Since hackers and other cyber criminals could be based in any country and launch an attack anywhere else, using already hacked systems, nabbing them would require a lot of trans-national cooperation. While there are summits and conferences - usually led by the industry, not much is being done at the government levels. Even international bodies like the UN are yet to get involved in this area and demand passing of international laws, leave alone seek cross country cooperation to enforce them. Lack of international cooperation thus remains another lacuna. To the contrary governments themselves are often involved in sponsoring spying and related hacking on other countries’ systems. The situation is worse in the developing world where even gruesome crime goes unpunished, so white collar cyber crime is unlikely to get any attention at all. A lot of attacks and spams originate from this part of the world where law enforcement remains a serious issue.

Given the alarming levels of cyber crime where 2 in 3 people online fall a victim to it, the apparent ignorance, grossly inadequate investment or innovations in security systems as well as weak law enforcement is even more worrisome. The problem plagues even top organizations like the FBI but they have a lot of resources at hand. However, it is often the individual or the common man who is most vulnerable to such attacks. They are often caught unawares and lacking access to any advanced help required to ward off the cyber crime or criminals, find themselves helpless in the face of it. Threatened cyber security and rising crime is perhaps staring the Technology horse in the mouth and could be its very nemesis. At the global level, the pan geographical origin of cyber attacks makes it a challenge very hard to tackle. At any rate, other than industry initiatives, not much is being done to raise the issue to the level of attention it deserves or requires. In a world relying more and more on technology, cyber security is the biggest global threat of our times yet it remains grossly under addressed at the international level and calls for greater focus and action.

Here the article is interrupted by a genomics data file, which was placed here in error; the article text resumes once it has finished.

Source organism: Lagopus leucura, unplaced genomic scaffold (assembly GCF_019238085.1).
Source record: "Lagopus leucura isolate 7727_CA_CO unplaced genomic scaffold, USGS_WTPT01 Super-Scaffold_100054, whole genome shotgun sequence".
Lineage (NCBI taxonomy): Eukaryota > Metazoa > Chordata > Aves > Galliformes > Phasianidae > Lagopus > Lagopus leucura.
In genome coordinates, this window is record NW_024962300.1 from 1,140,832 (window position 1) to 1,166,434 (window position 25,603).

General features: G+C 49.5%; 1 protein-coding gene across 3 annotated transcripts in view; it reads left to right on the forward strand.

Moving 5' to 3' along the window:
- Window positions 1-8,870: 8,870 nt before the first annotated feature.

Anuradha Kataria is an author and a consultant based in Delhi, India. She has published a book and editorials on the developing world issues. She also is a part of the growing statistic of 2 in 3 victims of cybercrime, having faced the hacking problem herself and seen the gaps in security systems or law enforcement process first hand.